Lingering legacy of language

Language is the blood of the soul into which thoughts run and out of which they grow.

—  Justice Oliver W Holmes, Jr., US Supreme Court

Language is indeed the dress of thought for it to be the impetus of social cohesion. Inspiration, encouragement, discouragement and desperation are sourced from it depending on its spirit, substance and purpose. It is a reliable tool for effective, distributive, defective and destructive communications.

The English Language used in legislation is the epitome of convulsions and complexity in syntax. Edward VI (1537-1553) lamented, “I wish that the superfluous and tedious statutes were brought into one sum together, and made more plain and short.” Since then, a number of government commissions and parliamentary committees have attempted to revise and reorganise the statute book for the last 400 years.

To find the mercurial entity called justice requires language experts — philologists, linguists, grammarians, phonologists, vocabulists, usagists, classicists, transformationalists and glossographers — to draft legislation generally created to provide adequate exit strategies with well-designed escape routes to aid, assist and abet political camaraderie.

Drafters of legislation must be masters of language like Justices Cardozo, Holmes, Hughes, Jackson, Iyer and Abdoolcader. Why shouldn’t legislatures muster the assistance of judges as they are ultimately required to interpret the law? The doctrine of the separation of powers has seen better days!

Language power favouring government instead of the governed can be found in the 14th Amendment to the US Constitution — “No State shall deprive any person of due process and equal protection of the laws.” Political hazards arise with “No person shall be deprived by the State of due process and equal protection of the laws.”

Article 8 Federal Constitution (FC) promises “all persons are equal before the law” using firm unequivocal language. If this is put to a serious acid test in a court of law, the chances that the soul, spirit and substance of this constitutional guarantee will be upheld is a toss of the dice becoming a suspect yardstick to gauge fundamental rights.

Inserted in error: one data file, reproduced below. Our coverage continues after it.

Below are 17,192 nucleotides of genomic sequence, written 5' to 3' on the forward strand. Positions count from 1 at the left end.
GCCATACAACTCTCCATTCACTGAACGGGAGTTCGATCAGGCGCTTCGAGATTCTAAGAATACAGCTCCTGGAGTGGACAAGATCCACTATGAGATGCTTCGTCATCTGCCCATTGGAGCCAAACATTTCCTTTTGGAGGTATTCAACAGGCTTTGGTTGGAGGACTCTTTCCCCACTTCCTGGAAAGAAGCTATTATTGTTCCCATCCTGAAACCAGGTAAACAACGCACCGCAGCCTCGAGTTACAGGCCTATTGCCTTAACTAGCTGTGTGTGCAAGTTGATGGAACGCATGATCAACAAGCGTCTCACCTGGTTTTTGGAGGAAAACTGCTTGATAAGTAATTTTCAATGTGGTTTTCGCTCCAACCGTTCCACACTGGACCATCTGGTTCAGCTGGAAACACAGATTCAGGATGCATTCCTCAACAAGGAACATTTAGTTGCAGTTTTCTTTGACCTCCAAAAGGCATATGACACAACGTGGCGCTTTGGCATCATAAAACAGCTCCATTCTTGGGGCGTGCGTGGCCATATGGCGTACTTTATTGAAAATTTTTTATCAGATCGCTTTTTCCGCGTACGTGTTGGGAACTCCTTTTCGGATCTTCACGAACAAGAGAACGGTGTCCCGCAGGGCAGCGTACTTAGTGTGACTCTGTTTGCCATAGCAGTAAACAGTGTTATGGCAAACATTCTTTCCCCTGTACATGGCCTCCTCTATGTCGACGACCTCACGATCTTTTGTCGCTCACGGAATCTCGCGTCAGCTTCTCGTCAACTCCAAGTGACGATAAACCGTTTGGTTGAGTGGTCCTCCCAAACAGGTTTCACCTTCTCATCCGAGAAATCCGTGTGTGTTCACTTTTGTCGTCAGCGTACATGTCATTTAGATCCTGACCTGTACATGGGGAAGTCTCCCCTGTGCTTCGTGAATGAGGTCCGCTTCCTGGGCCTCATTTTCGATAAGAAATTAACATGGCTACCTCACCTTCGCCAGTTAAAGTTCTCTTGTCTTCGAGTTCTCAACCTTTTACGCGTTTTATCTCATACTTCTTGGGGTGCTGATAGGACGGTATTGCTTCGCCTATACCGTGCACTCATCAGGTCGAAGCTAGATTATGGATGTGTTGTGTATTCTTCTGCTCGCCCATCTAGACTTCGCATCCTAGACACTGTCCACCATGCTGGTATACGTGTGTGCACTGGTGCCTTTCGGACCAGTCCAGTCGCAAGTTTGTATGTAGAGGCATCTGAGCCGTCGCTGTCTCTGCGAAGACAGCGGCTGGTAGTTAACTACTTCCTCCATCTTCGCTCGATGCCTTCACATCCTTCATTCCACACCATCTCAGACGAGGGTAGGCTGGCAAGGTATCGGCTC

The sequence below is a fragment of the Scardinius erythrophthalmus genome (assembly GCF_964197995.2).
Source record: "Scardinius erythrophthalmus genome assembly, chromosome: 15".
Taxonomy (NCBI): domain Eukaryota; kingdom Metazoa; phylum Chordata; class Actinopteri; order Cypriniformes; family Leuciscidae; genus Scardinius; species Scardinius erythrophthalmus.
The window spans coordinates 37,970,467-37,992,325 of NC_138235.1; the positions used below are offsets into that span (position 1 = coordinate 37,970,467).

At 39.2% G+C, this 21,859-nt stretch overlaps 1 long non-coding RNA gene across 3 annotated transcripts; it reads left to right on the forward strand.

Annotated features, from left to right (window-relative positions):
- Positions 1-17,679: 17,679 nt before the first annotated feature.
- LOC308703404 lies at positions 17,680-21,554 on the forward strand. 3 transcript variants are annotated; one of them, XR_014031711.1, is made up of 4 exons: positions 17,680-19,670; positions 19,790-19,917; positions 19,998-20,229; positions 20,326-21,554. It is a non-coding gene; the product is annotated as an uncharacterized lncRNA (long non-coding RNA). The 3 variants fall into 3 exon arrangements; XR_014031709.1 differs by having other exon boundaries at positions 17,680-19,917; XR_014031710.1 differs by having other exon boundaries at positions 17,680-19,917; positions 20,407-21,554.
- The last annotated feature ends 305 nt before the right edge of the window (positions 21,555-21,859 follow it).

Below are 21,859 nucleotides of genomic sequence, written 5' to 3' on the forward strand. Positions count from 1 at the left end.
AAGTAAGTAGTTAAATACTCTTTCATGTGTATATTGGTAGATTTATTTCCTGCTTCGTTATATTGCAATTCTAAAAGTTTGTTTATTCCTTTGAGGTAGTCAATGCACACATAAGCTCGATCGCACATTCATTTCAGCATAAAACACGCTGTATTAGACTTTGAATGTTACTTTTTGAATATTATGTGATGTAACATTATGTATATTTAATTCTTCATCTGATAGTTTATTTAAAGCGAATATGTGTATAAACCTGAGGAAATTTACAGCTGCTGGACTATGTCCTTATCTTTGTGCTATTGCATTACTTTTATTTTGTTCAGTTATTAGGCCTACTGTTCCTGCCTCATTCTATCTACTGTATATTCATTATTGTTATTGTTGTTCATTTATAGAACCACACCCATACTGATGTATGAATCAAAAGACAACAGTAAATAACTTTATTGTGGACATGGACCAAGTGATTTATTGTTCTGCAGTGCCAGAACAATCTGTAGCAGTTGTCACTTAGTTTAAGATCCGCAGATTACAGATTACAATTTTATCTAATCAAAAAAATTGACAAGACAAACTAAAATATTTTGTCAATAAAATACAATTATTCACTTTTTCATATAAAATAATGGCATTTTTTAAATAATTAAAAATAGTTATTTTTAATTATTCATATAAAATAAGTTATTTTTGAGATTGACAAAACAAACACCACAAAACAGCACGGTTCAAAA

The language of the Civil Rights Act of 1965 became living proof of tongue-in-cheek equality for Black Americans when civil rights leader Martin Luther King, Jr stopped the world in its tracks with his acerbic salvo that “no man should be judged by the colour of his skin but by the content of his character.” A bullet got him, not the ballot.

“The working class has never yet had a voice in declaring war. If war is right, let it be declared by the people — you, who have your lives to lose,” warned Eugene Debs, the American Socialist Party leader, in 1918 during the WW1. He was imprisoned for opening the minds of the masses with plain language that irked the government.

American President Theodore Roosevelt refined expression when he remarked that there is nothing more distressing to any citizen, to every good patriot, than the scoffing spirit that treats dishonesty in public office with laughter. “The fool who cannot differentiate between good and bad is as dangerous as he who differentiates and chooses the bad,” he added.

The Navajo Code Talkers participated in all US Marines assaults in the Pacific from 1942 to 1945. These Marines conveyed messages by telephone and radio in their unique Native American language, a code that was never broken by the Japanese. There’s a promising future for cryptic language.

Language used in religious texts win hands down when it is a clash of wills and emotions involved in sanity and survival. Interpreters have sprung up in every creed claiming divine inspiration that inspired the scrivener to write and wreck the ultimate truth.

“A word is not a crystal, transparent and unchanged; it is the skin of a living thought and may vary greatly in colour and content according to the circumstances and time in which it is used,” wrote Justice Holmes knowing very well that the language of the law suffers mockery and ridicule when its incoherently insufficient design encourages injustice.

Paraphrasing Nathaniel Hawthorne, words are innocent and powerless as they sit in dictionaries. But look how potent they become in the minds of those who know how to combine them for good or evil ends.

Language is indeed the dress of thought. We must make sure that our minds are well clad with style and finesse. The art of designing and tailoring our thoughts for a stylish fit comes with constant usage of available tools and mechanisms associated with the magic of stringing words.

The views expressed here are those of the columnist and do not necessarily represent the views of New Sarawak Tribune.

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